what infinite banking is not

What is the Infinite Banking Concept? Part 9: What Infinite Banking is NOT

Have you heard about Nelson Nash, Infinite Banking, and Becoming Your Own Banker … and want to learn more?  Or maybe you’re already using Infinite Banking but would like to be able to explain it better to your spouse, parents, children, business partner, or friends.

Today, we’re unpacking the fundamentals of the Infinite Banking Concept and discussing what Infinite Banking ISN’T.

Infinite Banking is NOT: Magic

Sometimes, what gets lost in translation when talking about IBC is HOW it works. While it is a powerful tool when structured properly, it is definitely not magic. Unfortunately, the way some people talk about IBC can make it seem that way, which is a disservice to how well it works from a logical and contractual standpoint. 

Life insurance is a contract. Whole life insurance, in particular, tends to be a very beneficial contract. Since it’s permanent insurance, it offers a lot of living benefits. The loan provision, for example, is one such benefit. However, the loan provision is valuable because of the financial principles you can apply, NOT because you’re getting “free money,” nor even necessarily “tax-free” money.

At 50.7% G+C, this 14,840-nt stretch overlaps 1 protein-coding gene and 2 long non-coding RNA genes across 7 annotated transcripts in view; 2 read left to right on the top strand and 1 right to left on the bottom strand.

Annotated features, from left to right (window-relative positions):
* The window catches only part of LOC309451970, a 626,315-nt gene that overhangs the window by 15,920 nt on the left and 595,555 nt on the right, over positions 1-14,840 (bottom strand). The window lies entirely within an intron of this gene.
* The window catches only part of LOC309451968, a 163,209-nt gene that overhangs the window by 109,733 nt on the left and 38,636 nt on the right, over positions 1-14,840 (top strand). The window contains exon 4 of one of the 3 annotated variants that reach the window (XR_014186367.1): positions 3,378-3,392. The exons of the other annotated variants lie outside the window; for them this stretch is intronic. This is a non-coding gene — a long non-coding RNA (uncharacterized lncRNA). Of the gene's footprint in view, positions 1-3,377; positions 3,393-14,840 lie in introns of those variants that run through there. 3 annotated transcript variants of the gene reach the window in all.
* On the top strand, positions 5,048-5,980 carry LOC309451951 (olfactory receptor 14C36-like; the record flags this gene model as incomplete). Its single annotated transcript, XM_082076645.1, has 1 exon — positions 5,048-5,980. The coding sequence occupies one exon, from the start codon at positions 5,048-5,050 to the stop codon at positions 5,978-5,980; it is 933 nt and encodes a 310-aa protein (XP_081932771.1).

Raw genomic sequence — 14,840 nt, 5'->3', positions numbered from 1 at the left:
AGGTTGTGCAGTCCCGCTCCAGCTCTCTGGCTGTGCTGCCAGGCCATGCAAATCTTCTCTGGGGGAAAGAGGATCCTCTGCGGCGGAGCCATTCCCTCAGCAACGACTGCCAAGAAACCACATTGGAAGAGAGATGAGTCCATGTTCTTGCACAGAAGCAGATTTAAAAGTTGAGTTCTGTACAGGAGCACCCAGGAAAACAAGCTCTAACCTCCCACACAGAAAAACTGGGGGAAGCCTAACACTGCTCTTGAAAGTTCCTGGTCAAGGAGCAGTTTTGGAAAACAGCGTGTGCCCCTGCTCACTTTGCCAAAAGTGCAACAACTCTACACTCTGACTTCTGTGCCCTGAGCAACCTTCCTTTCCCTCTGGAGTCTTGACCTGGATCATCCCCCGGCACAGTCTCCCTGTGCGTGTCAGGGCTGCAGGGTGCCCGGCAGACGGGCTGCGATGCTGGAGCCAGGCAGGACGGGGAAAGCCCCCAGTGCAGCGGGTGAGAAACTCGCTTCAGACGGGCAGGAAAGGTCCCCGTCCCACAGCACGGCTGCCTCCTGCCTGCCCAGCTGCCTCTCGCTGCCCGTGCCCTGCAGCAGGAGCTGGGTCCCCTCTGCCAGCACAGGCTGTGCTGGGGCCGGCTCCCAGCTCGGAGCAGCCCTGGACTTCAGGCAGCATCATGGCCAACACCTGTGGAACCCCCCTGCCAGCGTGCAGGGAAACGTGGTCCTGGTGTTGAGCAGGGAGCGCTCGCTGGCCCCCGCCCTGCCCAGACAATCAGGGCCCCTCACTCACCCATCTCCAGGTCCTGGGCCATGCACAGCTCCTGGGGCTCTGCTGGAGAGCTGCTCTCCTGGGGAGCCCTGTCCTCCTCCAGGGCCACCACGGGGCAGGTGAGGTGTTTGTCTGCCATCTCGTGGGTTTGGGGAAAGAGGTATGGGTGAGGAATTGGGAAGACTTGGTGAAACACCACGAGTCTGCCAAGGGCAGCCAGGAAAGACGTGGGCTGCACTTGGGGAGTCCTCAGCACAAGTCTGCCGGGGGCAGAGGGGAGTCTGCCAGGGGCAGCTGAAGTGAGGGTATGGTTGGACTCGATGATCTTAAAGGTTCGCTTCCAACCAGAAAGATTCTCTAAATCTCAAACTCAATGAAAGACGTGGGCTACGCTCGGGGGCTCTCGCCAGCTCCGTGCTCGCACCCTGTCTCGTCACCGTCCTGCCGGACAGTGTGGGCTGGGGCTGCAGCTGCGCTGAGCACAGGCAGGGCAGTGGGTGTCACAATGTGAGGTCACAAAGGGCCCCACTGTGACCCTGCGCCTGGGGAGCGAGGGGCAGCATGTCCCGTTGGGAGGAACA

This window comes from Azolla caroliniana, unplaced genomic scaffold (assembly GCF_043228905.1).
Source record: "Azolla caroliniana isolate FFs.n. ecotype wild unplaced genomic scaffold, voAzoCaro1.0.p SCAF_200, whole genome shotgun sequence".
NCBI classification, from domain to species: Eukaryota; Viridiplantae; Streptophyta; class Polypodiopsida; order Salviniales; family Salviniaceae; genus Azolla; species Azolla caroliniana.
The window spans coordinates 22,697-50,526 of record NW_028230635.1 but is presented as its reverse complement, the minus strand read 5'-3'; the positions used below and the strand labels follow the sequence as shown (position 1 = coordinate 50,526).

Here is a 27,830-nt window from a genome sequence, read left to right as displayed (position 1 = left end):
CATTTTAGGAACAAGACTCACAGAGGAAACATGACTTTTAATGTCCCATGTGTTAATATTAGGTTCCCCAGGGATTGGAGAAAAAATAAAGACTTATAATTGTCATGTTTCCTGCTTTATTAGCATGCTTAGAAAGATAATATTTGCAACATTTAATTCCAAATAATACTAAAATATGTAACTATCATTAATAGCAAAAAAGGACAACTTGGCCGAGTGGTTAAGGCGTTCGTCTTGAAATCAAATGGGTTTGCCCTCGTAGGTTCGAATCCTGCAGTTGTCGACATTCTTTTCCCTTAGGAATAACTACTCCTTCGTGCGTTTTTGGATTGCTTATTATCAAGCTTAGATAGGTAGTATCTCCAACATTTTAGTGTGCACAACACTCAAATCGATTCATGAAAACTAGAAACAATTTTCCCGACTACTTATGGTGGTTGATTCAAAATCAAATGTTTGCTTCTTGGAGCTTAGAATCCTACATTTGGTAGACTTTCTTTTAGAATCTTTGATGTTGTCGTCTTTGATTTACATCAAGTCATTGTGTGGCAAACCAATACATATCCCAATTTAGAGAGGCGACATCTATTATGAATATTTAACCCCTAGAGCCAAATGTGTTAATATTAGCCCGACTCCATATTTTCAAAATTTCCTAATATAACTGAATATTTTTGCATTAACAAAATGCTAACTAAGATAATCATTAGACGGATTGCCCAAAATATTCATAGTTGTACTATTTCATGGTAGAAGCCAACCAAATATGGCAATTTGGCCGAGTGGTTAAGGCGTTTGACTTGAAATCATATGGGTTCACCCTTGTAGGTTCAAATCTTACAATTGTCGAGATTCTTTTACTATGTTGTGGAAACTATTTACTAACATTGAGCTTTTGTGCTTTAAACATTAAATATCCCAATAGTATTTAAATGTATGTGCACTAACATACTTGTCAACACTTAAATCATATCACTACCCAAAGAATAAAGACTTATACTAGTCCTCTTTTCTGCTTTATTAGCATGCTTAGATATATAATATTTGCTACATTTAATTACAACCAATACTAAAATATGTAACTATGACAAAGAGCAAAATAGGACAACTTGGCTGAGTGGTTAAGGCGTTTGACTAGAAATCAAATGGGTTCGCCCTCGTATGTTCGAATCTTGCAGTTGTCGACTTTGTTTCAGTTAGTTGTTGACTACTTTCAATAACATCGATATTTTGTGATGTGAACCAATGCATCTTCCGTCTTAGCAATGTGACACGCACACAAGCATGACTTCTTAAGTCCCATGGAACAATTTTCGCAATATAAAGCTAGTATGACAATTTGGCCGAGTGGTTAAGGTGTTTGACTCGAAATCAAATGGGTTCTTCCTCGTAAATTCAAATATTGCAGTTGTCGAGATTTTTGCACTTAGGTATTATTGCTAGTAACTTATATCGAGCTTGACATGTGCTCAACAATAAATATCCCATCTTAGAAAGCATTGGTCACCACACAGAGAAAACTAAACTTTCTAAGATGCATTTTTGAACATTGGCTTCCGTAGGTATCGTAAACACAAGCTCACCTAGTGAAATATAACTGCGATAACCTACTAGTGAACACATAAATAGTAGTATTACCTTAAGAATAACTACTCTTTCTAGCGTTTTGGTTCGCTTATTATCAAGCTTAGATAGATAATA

In reality, the loan provision works like any other loan. It just has the added advantage of flexibility, because it’s 100% collateralized by your cash value. Every other seemingly “magic” or “too good to be true” feature of life insurance has a similar explanation. It’s a product that is highly efficient and works well, but it has checks and balances like any other financial product. 

[6:50] “This is what Nelson [Nash] knew: that human conditions get in the way… If you don’t have good money habits to begin with… you’re not going to be a good saver either. And that is what the Infinite Banking system is. It’s a place to store or save money. It’s not an investment.”

Infinite Banking IS: A Long-Term Habit, Skill, and System

In reality, Infinite Banking is a long-term strategy to employ by way of whole life insurance. To put that in different terms, whole life insurance is a savings vehicle. Infinite Banking is the strategy for saving and using your money. 

The reason IBC works so well is that it rewards good habits. The first habit is one of saving: by paying premiums, you increase your equity in your insurance policy. This equity is called cash value. 

The next good habit is paying down your debt. When you leverage your policy to make a purchase, you benefit by making regular loan payments. You free up capital to use, and you can even apply some of that loan payment as PUAs that increase your cash value. All the while, you continue earning interest and dividends because you’re using a system that puts you in control.